Bacterial infection is the most common complication following staged post-mastectomy breast reconstruction initiated with a tissue expander (TE). To limit bacterial infection, antibiotic irrigation of the surgical site is commonly performed despite little high-quality data to support this practice. We performed a prospective randomized control trial to compare the impact of saline irrigation alone to a triple antibiotic irrigation regimen (1 g cefazolin, 80 mg gentamicin, and 50,000 units of bacitracin in 500 mL of saline) for breast implant surgery. The microbiome in breasts with cancer (n = 16) was compared to those without (n = 16), as all patients (n = 16) had unilateral cancers but bilateral mastectomies (n = 32). Biologic and prosthetic specimens procured both at the time of mastectomy and during TE removal months later were analyzed for longitudinal comparison. Outcomes included clinical infection, bacterial abundance, and relative microbiome composition. No patient in either group suffered a reconstructive failure or developed an infection. Triple antibiotic irrigation administered at the time of immediate TE reconstruction did not reduce bacterial abundance or impact microbial diversity relative to saline irrigation at the time of planned exchange. Implanted prosthetic material adopted the microbial composition of the surrounding host tissue. In cancer-naïve breasts, relative to saline, antibiotic irrigation increased bacterial abundance on periprosthetic capsules (P = 0.03) and acellular dermal matrices (P = 0.04) and altered the microbiota on both. These data show that, relative to saline only, the use of triple antibiotic irrigation in TE breast reconstruction does impact the bacterial abundance and diversity of certain biomaterials from cancer-naïve breasts. IMPORTANCE The lifetime risk of breast cancer is ~13% in women and is treated with a mastectomy in ~50% of cases. The majority are reconstructed, usually starting with a tissue expander to help restore the volume for a subsequent permanent breast implant or the women’s own tissues. The biopsychosocial benefits of breast reconstruction, though, can be tempered by a high complication rate of at least 7% but over 30% in some women. Bacterial infection is the most common complication, and can lead to treatment delays, patient physical and emotional distress and escalating health care cost. To limit this risk, plastic surgeons have tried a variety of strategies to limit bacterial infection including irrigating the pocket created after removing the breast implant with antibiotic solutions, but good-quality data are scarce. Herein, we study the value of antibiotics in pocket irrigation using a robust randomized clinical trial design and molecular microbiology approaches.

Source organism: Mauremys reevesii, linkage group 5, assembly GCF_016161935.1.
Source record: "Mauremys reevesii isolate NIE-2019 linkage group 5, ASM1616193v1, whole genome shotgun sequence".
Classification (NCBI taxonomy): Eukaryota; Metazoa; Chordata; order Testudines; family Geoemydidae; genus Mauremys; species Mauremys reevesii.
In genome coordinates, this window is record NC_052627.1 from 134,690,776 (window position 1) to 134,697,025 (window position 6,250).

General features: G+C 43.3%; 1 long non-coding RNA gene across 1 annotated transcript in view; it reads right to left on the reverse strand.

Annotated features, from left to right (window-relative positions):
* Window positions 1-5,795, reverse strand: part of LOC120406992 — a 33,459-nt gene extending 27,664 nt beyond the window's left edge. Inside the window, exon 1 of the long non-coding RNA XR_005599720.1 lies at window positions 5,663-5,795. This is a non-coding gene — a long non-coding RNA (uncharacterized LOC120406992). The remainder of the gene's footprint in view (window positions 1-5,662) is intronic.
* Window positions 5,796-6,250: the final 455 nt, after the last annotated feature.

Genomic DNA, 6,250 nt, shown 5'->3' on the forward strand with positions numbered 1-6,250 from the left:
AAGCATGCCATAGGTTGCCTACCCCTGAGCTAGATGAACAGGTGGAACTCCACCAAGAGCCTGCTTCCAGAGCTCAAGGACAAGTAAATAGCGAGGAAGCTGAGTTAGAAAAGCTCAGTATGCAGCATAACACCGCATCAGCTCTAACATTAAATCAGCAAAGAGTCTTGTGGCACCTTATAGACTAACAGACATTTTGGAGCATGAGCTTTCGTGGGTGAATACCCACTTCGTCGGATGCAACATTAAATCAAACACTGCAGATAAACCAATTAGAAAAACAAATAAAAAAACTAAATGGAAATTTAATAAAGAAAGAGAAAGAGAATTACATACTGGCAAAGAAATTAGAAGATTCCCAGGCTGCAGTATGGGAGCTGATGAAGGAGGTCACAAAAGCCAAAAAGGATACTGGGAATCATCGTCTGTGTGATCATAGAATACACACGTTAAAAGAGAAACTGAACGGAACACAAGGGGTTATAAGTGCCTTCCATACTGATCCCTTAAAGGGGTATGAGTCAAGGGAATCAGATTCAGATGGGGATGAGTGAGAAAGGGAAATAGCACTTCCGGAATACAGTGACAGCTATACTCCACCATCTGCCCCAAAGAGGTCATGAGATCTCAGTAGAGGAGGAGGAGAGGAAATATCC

Original languageEnglish
JournalMicrobiology spectrum
Issue number5
StatePublished - Oct 2023


  • bioinformatics
  • breast cancer
  • breast microbiome
  • clinical methods
  • clinical trials
  • human microbiome
  • microbiome
  • microbiota
  • postantibiotic effect


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